As they use compost and other natural substances for crop nutrition and generally abstain from agrochemicals, organic and regenerative farms do not contribute to the tremendous plastics in the soils from plastic-coated capsules.

Water-Intensive Food
According to the New York Times (NYT) December 2023 article, How America’s Diet is Feeding the Groundwater Crisis, depletion of once abundant aquifers are due to America's increased consumer demand for cheese and chicken, mainly pizza and chicken wings.

In addition to an increase in exported chicken and dairy products, Americans ate an average of 100 pounds of chicken in 2022, doubling the annual consumption from 40 years ago. Beyond the water necessary for livestock-farming practices, water-intensive animal-feed crops, mainly soybean and alfalfa, are grown on the most arid lands in the American Midwest. Thus, once bountiful aquifers are nearly depleted.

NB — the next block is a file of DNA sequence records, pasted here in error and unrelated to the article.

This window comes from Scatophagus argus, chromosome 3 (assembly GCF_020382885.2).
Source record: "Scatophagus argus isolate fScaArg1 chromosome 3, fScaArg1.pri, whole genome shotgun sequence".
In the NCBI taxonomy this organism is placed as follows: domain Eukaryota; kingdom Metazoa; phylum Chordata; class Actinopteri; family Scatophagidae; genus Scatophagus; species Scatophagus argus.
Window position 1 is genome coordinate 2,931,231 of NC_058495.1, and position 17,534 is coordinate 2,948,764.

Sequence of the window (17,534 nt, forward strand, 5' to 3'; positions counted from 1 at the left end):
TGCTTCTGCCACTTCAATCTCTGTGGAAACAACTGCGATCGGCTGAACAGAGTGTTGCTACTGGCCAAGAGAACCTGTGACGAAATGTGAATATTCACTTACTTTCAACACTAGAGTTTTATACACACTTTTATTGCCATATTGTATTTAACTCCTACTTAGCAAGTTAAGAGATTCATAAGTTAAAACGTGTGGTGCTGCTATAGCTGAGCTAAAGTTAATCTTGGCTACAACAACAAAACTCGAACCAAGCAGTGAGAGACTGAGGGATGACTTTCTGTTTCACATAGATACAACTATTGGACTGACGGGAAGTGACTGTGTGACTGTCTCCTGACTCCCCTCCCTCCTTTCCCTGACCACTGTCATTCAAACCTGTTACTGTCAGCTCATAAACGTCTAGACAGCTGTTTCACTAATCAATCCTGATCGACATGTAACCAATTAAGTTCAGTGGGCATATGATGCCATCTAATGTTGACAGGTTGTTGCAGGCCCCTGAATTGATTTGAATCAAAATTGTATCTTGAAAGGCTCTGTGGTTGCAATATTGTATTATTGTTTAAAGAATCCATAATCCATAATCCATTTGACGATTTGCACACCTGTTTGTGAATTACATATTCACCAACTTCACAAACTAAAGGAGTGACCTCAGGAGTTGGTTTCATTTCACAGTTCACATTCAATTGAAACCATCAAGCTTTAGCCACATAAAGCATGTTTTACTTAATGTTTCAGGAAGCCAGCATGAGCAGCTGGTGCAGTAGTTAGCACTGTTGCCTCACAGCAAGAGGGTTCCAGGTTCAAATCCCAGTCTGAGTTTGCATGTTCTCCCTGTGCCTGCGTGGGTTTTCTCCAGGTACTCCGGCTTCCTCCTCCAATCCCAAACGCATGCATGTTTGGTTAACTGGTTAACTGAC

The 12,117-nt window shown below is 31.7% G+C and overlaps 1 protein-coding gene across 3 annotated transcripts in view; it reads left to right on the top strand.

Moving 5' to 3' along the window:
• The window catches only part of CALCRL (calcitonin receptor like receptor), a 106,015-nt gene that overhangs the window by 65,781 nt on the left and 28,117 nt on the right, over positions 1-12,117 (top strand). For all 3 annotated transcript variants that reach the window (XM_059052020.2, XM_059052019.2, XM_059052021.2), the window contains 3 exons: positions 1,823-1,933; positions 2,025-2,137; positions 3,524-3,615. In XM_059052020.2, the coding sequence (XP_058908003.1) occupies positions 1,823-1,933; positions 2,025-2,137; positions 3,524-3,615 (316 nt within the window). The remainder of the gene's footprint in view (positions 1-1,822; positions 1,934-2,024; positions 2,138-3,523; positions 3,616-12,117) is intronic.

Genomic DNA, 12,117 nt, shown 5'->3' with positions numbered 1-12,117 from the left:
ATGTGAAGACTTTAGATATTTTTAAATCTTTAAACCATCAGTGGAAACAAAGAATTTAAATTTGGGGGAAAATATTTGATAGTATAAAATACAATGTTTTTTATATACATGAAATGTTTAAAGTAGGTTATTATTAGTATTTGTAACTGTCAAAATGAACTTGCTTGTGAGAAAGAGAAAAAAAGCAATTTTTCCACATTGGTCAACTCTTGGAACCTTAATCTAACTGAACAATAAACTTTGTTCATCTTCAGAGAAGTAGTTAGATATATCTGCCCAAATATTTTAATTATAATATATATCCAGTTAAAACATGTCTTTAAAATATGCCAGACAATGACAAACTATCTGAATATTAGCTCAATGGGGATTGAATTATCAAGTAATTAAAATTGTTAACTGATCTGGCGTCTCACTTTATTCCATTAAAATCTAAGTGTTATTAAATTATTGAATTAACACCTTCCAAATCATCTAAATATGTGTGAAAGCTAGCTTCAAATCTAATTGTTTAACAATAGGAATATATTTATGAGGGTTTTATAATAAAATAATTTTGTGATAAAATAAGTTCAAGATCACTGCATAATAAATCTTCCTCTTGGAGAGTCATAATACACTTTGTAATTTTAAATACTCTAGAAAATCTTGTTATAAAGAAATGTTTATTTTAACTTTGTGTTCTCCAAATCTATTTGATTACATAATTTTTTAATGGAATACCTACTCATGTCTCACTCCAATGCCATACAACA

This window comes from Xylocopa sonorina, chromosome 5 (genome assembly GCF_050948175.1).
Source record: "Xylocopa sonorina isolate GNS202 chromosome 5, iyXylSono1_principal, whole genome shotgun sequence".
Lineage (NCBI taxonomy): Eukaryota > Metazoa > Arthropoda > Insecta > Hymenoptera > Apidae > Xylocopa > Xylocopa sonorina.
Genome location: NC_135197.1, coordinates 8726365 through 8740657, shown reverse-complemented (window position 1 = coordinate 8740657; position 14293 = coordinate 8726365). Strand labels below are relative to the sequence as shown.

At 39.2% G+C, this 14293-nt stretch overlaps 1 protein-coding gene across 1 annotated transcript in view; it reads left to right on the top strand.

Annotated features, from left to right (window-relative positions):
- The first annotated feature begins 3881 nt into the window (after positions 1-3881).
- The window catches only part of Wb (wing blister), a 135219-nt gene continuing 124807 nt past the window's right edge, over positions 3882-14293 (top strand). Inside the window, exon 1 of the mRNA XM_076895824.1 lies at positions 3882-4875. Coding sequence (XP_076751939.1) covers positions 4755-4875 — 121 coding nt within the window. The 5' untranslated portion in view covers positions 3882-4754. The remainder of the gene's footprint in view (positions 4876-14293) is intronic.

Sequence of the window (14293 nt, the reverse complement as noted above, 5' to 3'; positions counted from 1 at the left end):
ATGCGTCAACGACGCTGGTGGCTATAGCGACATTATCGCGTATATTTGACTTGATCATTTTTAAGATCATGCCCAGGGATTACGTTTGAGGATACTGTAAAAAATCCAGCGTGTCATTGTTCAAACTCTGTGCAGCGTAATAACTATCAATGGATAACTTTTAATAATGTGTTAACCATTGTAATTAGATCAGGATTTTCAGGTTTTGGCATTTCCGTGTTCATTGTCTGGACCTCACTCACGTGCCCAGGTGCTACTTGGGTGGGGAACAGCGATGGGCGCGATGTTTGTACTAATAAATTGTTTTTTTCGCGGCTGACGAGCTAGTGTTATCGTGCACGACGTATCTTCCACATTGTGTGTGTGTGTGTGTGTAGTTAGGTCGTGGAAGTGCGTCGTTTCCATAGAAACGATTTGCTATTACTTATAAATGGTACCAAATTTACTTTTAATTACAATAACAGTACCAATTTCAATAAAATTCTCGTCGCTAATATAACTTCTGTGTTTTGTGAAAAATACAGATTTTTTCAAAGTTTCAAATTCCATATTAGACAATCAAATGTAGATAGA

With water-scarcity challenges in California, many dairy farmers moved their California farms to high-dessert states like Idaho where regulations were less stringent on water usage. Before the dairy-farm migration in the 1990's, Idaho enjoyed a bountiful aquifer that supported life in the arid climate. Yet, over the past decades, the dairy farms along with animal-feed crops severely depleted the aquifer to a dangerous, cautionary state. 

According to the NYT article, "Idaho recently joined Wisconsin and California in an elite club: States that produce at least 1 billion pounds of cheese annually; each pound of cheese produced requires, on average, 10 pounds of milk. And the cows producing that milk need to eat high-protein foods, including water-intensive alfalfa."